Mercado Kitchen: Tarte Tatin

Posted on by Carletta Wong in Blog, Hale Apple Farm, Marla Bakery, Mercado Kitchen, Recipes | Leave a comment

Bowl_of_apples

Try this sophisticated French twist on an apple pie and wow your guests at a dinner party! The tarte is baked in a skillet and turned out fresh from the oven onto a platter and voilà, dessert is served. This fun recipe is courtesy of our very own Mission Community Market vendor Marla Bakery. If you’ve tried the hand pies they sell at the market you know how wonderfully flaky the crust is. Here is your chance to try your hand at that flaky goodness yourself using their recipe!

Visit Hale’s Apple Farm at the market to find a delicious variety of seasonal apples organized from sweet to tart. They recommend baking with a variety of apples – we used Sleeping Beauties and Romes! Happy baking!

TarteTatin1

Tarte Tatin
Recipe by Marla Bakery
Yield 12″ Tarte Tatin
Ingredients:
For Pastry Dough:
1 lb pastry flour
1 tsp salt
12 oz (3 sticks) unsalted butter
1/3 c ice water
1/3 c bourbon
For Tarte Tatin:
7-9 good baking apples (e.g. Sleeping Beauty, Rome, etc from Hale Apple Farm)
1/2 c sugar
1/2 c brown sugar
juice of 1 lemon
pinch of salt
2 Tbl unsalted butter
Instructions:
For Dough:
Mix salt and flour together. Pour out onto a table and cut in cold butter, until very small pea sized chunks. Mix the ice water and bourbon together. Pour over dry mixture and work in with a bench scraper or pastry cutter. Try not to use your hands, this will warm the butter. Mixture will be very dry and crumbly, fold and press until you have a shaggy, cohesive mass. Wrap in parchment and chill at least 6 hours.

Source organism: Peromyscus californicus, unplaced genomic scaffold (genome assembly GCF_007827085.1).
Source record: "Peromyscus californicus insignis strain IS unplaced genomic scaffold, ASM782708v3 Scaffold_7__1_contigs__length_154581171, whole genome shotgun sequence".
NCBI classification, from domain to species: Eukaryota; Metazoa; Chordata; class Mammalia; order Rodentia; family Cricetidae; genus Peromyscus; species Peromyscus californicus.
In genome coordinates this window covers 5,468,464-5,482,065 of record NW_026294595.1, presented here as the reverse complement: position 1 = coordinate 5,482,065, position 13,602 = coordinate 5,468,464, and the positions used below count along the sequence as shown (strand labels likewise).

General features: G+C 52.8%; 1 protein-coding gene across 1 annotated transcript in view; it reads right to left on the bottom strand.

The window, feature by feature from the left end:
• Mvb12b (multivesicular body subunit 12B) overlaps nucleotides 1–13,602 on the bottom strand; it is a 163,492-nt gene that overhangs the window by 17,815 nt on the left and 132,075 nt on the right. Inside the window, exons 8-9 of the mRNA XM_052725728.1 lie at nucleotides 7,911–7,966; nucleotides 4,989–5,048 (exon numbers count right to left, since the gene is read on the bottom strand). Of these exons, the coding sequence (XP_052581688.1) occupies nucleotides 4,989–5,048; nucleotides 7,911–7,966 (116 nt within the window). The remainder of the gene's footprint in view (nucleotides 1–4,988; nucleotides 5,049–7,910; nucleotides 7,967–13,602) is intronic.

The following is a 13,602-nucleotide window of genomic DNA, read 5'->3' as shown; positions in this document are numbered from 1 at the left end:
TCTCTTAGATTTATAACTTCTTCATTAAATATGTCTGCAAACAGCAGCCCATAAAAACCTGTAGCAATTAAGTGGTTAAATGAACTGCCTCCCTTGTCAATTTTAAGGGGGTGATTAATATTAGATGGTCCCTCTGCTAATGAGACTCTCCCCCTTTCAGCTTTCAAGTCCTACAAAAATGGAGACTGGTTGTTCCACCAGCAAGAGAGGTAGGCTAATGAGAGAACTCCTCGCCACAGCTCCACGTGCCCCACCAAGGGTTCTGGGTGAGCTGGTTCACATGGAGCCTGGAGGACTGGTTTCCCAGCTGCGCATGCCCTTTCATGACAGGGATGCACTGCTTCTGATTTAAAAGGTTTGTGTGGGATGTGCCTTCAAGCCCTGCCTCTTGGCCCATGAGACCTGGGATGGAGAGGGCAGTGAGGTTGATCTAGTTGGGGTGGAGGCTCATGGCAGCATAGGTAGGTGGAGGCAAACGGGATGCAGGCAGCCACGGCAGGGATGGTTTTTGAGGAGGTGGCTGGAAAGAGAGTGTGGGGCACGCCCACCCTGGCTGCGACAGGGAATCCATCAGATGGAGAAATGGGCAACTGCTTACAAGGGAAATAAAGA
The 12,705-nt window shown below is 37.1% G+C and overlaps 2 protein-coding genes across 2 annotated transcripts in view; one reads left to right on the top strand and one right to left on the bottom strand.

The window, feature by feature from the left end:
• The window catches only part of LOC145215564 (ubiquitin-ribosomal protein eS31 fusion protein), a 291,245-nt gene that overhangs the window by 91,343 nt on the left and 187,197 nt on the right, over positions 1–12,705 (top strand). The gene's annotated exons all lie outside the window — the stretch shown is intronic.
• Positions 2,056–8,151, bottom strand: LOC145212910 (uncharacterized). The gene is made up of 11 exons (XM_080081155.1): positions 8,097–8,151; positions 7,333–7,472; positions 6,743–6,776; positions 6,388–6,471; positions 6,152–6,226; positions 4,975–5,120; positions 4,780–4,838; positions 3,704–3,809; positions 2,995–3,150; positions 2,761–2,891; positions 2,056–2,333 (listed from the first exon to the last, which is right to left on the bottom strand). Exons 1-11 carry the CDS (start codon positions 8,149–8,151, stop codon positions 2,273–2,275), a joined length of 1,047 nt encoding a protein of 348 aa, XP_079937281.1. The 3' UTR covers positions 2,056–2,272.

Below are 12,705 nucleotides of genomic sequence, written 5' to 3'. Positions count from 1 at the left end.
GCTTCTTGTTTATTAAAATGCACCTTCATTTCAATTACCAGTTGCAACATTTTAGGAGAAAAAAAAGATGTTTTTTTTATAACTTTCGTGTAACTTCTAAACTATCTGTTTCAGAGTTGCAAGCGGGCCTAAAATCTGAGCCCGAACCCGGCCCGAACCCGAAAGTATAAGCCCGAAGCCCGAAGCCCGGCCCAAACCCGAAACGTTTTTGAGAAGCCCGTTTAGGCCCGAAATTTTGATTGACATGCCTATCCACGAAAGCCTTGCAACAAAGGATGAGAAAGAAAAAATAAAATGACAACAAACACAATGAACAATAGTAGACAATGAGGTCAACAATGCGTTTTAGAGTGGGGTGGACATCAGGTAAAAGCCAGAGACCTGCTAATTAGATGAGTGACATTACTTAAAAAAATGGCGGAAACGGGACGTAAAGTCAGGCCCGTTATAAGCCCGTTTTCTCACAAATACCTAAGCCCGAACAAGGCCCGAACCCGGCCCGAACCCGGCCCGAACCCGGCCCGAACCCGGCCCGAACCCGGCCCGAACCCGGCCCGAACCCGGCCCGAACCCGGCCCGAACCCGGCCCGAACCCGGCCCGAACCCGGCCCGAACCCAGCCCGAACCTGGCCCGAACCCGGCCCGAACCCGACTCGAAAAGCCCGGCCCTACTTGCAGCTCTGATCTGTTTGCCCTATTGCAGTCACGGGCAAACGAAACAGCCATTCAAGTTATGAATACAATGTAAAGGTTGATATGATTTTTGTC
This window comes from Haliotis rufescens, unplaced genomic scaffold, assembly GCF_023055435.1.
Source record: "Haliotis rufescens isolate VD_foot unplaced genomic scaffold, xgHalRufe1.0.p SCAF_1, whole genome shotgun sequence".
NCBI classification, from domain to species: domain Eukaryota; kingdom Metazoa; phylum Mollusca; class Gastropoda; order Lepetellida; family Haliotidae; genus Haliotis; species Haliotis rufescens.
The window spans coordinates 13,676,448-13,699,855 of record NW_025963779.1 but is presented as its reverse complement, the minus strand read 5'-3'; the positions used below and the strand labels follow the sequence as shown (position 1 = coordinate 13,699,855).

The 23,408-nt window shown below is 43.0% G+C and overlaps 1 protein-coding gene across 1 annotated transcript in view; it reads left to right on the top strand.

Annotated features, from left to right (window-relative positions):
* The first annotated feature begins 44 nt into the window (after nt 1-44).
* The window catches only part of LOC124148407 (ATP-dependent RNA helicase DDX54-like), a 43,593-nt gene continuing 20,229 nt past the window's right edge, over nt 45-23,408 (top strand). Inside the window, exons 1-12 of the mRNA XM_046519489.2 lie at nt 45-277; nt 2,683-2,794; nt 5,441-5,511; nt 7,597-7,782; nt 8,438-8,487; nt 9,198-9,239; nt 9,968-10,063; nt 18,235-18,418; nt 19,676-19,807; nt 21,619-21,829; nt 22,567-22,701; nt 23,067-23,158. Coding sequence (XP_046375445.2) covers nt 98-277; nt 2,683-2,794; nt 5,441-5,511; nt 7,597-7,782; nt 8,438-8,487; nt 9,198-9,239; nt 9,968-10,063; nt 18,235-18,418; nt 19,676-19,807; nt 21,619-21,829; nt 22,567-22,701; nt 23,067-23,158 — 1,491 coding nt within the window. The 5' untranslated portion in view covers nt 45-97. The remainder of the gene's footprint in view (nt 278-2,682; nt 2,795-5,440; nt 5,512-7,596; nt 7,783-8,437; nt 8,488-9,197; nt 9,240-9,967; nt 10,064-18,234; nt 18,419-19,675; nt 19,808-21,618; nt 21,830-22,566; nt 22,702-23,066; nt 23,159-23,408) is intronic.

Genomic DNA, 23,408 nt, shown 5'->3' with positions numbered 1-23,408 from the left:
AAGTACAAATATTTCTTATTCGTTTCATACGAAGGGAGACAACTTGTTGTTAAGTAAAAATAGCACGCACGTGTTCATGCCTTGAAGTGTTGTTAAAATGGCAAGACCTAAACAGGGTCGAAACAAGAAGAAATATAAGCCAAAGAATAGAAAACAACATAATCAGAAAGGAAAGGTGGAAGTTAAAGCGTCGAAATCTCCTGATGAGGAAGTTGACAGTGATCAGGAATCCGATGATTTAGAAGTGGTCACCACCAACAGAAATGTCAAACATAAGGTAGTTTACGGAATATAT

For Tarte Tatin:
Preheat oven to 375.

To make the Tarte Tatin, roll out dough to a rough circle about 1/4″ thick. Take a cast iron skillet or saute pan and trace the circumference of the pan onto a piece of parchment. Cut this out and use as a guide to cut a circle in the dough. Mark the middle of the dough with four small cuts and chill dough round. Meanwhile, peel apples and cut into quarters, slicing out the core. Mix apples, sugars, salt, and lemon juice and let sit until apples release their juice, about 20 mins. Strain apples and reserve juice. In your skillet or saute pan melt butter. and pour in sugar/apple juice mixture. Bring to a boil and stir until mixture begins to caramelize. When mixture is a golden brown color turn off heat and carefully place apples cut side up in pan. Don’t burn yourself! Apples should completely cover the bottom of the pan. Bring back to medium high flame and cook for 10 mins, covered with a lid to tenderize apples. Turn off heat, and carefully place your dough round on top of the apples and slide into the preheated oven for 25 to 30 mins. When done, pastry should be dark golden brown and you should see caramel bubbling around the sides of your pan. Pull out of the oven and let cool for 7 mins.